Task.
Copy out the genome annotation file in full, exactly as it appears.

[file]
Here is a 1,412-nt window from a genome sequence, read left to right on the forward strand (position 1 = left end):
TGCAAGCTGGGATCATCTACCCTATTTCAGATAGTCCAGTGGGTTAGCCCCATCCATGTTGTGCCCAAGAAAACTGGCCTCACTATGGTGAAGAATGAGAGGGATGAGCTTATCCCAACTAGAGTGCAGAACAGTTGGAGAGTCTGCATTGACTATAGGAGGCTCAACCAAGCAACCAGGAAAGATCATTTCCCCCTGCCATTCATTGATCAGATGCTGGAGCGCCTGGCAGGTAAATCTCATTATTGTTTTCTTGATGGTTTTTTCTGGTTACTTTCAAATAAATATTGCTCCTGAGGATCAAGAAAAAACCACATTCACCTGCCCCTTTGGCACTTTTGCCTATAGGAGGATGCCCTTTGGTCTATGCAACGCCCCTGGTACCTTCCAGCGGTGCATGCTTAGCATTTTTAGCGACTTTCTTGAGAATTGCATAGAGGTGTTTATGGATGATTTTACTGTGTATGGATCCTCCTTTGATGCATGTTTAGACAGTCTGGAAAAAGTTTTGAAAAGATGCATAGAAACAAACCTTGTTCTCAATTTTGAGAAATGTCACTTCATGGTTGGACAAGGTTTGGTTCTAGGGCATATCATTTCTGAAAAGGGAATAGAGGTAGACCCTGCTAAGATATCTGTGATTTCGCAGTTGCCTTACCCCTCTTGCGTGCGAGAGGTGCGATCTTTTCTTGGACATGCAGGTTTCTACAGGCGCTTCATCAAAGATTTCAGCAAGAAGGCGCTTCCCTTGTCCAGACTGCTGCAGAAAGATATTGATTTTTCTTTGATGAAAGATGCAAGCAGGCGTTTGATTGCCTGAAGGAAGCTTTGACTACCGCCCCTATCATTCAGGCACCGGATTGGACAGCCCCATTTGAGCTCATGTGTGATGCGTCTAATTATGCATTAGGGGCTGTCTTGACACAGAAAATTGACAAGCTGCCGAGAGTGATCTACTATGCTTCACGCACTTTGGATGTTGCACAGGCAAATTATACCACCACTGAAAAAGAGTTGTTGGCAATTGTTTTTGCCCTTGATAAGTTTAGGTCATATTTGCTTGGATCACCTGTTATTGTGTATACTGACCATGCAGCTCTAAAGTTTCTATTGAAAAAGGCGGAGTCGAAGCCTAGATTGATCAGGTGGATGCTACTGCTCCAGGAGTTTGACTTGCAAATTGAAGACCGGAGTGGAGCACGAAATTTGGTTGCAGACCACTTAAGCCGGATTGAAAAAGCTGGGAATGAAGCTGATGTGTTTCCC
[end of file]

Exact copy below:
Here is a 1,412-nt window from a genome sequence, read left to right on the forward strand (position 1 = left end):
TGCAAGCTGGGATCATCTACCCTATTTCAGATAGTCCAGTGGGTTAGCCCCATCCATGTTGTGCCCAAGAAAACTGGCCTCACTATGGTGAAGAATGAGAGGGATGAGCTTATCCCAACTAGAGTGCAGAACAGTTGGAGAGTCTGCATTGACTATAGGAGGCTCAACCAAGCAACCAGGAAAGATCATTTCCCCCTGCCATTCATTGATCAGATGCTGGAGCGCCTGGCAGGTAAATCTCATTATTGTTTTCTTGATGGTTTTTTCTGGTTACTTTCAAATAAATATTGCTCCTGAGGATCAAGAAAAAACCACATTCACCTGCCCCTTTGGCACTTTTGCCTATAGGAGGATGCCCTTTGGTCTATGCAACGCCCCTGGTACCTTCCAGCGGTGCATGCTTAGCATTTTTAGCGACTTTCTTGAGAATTGCATAGAGGTGTTTATGGATGATTTTACTGTGTATGGATCCTCCTTTGATGCATGTTTAGACAGTCTGGAAAAAGTTTTGAAAAGATGCATAGAAACAAACCTTGTTCTCAATTTTGAGAAATGTCACTTCATGGTTGGACAAGGTTTGGTTCTAGGGCATATCATTTCTGAAAAGGGAATAGAGGTAGACCCTGCTAAGATATCTGTGATTTCGCAGTTGCCTTACCCCTCTTGCGTGCGAGAGGTGCGATCTTTTCTTGGACATGCAGGTTTCTACAGGCGCTTCATCAAAGATTTCAGCAAGAAGGCGCTTCCCTTGTCCAGACTGCTGCAGAAAGATATTGATTTTTCTTTGATGAAAGATGCAAGCAGGCGTTTGATTGCCTGAAGGAAGCTTTGACTACCGCCCCTATCATTCAGGCACCGGATTGGACAGCCCCATTTGAGCTCATGTGTGATGCGTCTAATTATGCATTAGGGGCTGTCTTGACACAGAAAATTGACAAGCTGCCGAGAGTGATCTACTATGCTTCACGCACTTTGGATGTTGCACAGGCAAATTATACCACCACTGAAAAAGAGTTGTTGGCAATTGTTTTTGCCCTTGATAAGTTTAGGTCATATTTGCTTGGATCACCTGTTATTGTGTATACTGACCATGCAGCTCTAAAGTTTCTATTGAAAAAGGCGGAGTCGAAGCCTAGATTGATCAGGTGGATGCTACTGCTCCAGGAGTTTGACTTGCAAATTGAAGACCGGAGTGGAGCACGAAATTTGGTTGCAGACCACTTAAGCCGGATTGAAAAAGCTGGGAATGAAGCTGATGTGTTTCCC